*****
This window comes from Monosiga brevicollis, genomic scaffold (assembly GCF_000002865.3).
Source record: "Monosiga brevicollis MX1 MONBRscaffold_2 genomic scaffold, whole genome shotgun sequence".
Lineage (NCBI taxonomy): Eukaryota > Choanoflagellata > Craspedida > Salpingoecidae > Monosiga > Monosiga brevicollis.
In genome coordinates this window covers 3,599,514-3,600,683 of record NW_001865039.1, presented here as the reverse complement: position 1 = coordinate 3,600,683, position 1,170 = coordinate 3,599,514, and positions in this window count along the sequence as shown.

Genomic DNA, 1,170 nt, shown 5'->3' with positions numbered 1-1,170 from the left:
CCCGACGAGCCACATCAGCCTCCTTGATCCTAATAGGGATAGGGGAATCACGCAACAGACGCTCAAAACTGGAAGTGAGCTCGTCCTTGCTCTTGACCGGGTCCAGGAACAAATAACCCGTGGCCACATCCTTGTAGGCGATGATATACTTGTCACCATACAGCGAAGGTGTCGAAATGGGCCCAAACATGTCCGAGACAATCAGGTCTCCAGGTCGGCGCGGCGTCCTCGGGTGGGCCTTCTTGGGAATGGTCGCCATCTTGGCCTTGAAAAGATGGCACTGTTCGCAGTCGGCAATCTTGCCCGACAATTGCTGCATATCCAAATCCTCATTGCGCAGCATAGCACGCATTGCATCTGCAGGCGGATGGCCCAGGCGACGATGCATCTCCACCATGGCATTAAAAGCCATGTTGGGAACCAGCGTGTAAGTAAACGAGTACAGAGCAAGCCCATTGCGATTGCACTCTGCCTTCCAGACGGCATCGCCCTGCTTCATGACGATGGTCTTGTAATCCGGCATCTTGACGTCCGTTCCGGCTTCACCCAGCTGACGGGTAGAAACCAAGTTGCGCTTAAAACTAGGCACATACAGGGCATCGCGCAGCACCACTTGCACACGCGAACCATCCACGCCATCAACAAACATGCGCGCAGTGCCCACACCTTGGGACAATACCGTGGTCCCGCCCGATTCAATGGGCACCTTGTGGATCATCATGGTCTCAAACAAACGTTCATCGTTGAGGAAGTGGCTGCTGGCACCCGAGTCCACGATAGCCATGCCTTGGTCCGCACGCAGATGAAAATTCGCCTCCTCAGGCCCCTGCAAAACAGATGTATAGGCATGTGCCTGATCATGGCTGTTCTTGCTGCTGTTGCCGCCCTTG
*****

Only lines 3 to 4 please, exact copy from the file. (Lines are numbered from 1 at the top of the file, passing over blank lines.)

Lineage (NCBI taxonomy): Eukaryota > Choanoflagellata > Craspedida > Salpingoecidae > Monosiga > Monosiga brevicollis.
In genome coordinates this window covers 3,599,514-3,600,683 of record NW_001865039.1, presented here as the reverse complement: position 1 = coordinate 3,600,683, position 1,170 = coordinate 3,599,514, and positions in this window count along the sequence as shown.